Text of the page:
State of the Nation Address By His Excellency Jacob G Zuma, President of the Republic of South Africa on the occasion of the Joint Sitting Of Parliament, Cape Town - 1

Honourable Members,

Our country has produced men and women of distinction, who have provided leadership during trying times.

One such leader was Mr Moses Kotane, former treasurer-general of the ANC and former SACP general secretary.

We are honouredto have his dear wife, Mama Rebecca Kotane, as our special guest this evening.

Mama Kotane turned 102 years old yesterday, and we wish her all the best.

We also pay tribute to the former ANC President Mr Oliver Tambo, who kept the torch of freedom alive both at home and abroad during the most difficult times of our struggle.

His son, Dali and his wife Rachel are sharing this occasion with us this evening.

We salute Solomon Mahlangu, a brave young man who went defiantly to the gallows in 1979 where he was executed at the age of 23. He said: “My blood will nourish the tree that will bear the fruits of freedom. Tell my people that I love them. They must continue the fight’’.

We are honoured to host his mother, Mama Martha Mahlangu and her grand-daughter Bathabile.

The year 2014 also marks the 40th anniversary of the cowardly murder through a parcel bomb, of student leader, Abram Onkgopotse Tiro in 1974 in Botswana.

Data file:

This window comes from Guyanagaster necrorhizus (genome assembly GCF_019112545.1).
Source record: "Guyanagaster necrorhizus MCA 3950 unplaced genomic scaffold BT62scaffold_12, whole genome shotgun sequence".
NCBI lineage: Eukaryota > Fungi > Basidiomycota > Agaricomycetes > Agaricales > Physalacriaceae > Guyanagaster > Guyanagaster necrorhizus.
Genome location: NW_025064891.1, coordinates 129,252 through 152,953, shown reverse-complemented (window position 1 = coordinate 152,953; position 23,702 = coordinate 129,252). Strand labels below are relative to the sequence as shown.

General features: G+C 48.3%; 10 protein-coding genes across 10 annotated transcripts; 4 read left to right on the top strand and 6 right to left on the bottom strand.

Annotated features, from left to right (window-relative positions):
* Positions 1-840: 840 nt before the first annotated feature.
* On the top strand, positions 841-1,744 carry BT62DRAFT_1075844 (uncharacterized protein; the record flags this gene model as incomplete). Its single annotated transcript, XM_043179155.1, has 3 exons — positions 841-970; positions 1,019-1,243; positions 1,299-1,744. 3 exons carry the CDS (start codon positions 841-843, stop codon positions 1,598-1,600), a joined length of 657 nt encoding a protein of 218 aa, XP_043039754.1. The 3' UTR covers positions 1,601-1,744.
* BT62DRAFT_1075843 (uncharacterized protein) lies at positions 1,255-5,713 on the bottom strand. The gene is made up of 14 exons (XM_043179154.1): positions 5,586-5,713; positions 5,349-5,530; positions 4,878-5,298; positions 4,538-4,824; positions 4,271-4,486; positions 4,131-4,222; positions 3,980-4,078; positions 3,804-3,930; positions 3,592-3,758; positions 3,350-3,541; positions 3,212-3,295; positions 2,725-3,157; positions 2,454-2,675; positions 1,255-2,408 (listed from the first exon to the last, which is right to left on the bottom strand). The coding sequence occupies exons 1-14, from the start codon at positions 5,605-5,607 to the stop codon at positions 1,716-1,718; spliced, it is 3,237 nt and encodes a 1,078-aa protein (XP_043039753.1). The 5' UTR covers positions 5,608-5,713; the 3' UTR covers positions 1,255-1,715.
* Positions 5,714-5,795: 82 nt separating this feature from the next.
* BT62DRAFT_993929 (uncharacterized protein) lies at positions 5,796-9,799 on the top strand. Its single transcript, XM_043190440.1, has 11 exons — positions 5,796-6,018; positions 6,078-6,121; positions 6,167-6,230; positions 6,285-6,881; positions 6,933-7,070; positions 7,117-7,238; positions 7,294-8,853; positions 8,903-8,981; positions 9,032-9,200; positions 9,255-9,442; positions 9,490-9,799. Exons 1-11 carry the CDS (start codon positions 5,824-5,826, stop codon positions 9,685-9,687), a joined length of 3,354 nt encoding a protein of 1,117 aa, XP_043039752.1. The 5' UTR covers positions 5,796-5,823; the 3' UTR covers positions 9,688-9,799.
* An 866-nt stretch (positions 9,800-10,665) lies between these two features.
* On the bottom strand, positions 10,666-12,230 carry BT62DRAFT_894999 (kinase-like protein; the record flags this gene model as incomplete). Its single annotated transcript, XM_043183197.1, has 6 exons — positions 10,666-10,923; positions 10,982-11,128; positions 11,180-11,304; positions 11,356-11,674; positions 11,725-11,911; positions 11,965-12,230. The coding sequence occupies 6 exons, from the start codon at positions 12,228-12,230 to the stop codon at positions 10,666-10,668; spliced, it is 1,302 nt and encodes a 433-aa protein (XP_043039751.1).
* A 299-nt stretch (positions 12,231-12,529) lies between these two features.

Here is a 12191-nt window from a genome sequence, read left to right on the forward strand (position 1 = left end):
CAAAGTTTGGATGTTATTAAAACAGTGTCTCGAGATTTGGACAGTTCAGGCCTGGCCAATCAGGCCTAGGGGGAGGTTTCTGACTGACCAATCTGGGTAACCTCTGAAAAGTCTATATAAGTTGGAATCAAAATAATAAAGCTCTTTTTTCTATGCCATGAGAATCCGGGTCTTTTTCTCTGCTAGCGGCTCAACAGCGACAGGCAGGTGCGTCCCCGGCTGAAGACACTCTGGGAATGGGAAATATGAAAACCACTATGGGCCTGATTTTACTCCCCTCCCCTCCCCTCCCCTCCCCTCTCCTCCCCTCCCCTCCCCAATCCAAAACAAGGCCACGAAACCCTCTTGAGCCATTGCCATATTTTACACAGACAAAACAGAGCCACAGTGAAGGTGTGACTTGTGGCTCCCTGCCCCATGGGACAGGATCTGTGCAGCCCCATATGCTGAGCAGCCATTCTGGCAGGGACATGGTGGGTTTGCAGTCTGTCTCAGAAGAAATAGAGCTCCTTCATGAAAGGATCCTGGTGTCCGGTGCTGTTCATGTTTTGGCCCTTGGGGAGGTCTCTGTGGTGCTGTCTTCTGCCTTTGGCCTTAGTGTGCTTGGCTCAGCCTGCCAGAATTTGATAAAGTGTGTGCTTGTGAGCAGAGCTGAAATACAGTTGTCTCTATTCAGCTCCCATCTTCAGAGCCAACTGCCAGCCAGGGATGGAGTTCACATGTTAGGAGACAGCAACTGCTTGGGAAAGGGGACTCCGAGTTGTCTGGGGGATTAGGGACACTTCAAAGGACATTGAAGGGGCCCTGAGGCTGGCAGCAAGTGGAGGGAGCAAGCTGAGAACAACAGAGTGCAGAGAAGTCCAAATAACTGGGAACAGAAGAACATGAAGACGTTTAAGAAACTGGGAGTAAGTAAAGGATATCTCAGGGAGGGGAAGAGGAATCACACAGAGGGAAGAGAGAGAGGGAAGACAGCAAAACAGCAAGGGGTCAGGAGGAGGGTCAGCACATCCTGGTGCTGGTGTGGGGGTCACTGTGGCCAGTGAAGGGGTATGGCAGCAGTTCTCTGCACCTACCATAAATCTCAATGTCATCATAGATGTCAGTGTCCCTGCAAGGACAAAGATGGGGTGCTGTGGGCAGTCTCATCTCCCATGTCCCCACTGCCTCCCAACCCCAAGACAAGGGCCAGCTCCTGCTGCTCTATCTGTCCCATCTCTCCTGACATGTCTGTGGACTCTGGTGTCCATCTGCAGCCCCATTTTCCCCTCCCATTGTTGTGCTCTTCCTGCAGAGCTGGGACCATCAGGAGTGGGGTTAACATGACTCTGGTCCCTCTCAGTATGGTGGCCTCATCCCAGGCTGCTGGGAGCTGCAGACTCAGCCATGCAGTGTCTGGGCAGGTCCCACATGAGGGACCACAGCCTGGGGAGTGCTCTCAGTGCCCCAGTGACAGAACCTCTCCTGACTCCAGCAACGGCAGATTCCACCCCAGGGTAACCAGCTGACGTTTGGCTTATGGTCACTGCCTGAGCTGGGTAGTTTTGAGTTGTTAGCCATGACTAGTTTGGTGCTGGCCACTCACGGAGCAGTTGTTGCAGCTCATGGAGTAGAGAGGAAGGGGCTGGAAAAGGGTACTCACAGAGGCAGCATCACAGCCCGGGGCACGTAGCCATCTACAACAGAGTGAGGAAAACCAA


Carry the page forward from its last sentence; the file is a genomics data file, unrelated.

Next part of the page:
We welcome his brother, Mogomotsi Tiro to this occasion. We express the gratitude of the people, for his brother’s selfless sacrifice.

We remember those who died in state-sponsored violence of the 1980s and 1990s in our townships and villages.

Ms Jabu Ndlovu, a former shopsteward of the National Union of Metalworkers of South Africa (NUMSA), was gunned down in 1988 in Pietermaritzburg together with her husband Jabulani and their son.

We welcome her daughter Luhle and son, Sanele, and pay tribute to all families who lost their loved ones, across the political spectrum.

Honourable Speaker,
Honourable Chairperson of the NCOP,

We were able to overcome all that pain of the past and build a new society.

We have built strong institutions of democracy.

We buried the undemocratic, unrepresentative, oppressive and corrupt state that was serving a minority.

We formed a unitary, non-racial, non-sexist democratic state, answerable to and representative of all South Africans.

We created a thriving constitutional democracy, with well-functioning arms of the state –the legislature, the executive and the judiciary.

We have Chapter 9 institutions which support democracy and protect the rights of citizens.
Liberation and democracy have also created space for an active civil society and a free media.

Liberation also brought for the first time, the promise of gender equality. The representation of women in public institutions has increased considerably since the dawn of freedom, and the extension of basic services also benefits women.

All these attributes have made South Africa a much better place to live in now than it has ever been.

However, our country still faces the triple challenge of poverty, inequality and unemployment, which we continue to grapple with. Dealing with these challenges has become a central focus of all democratic administrations.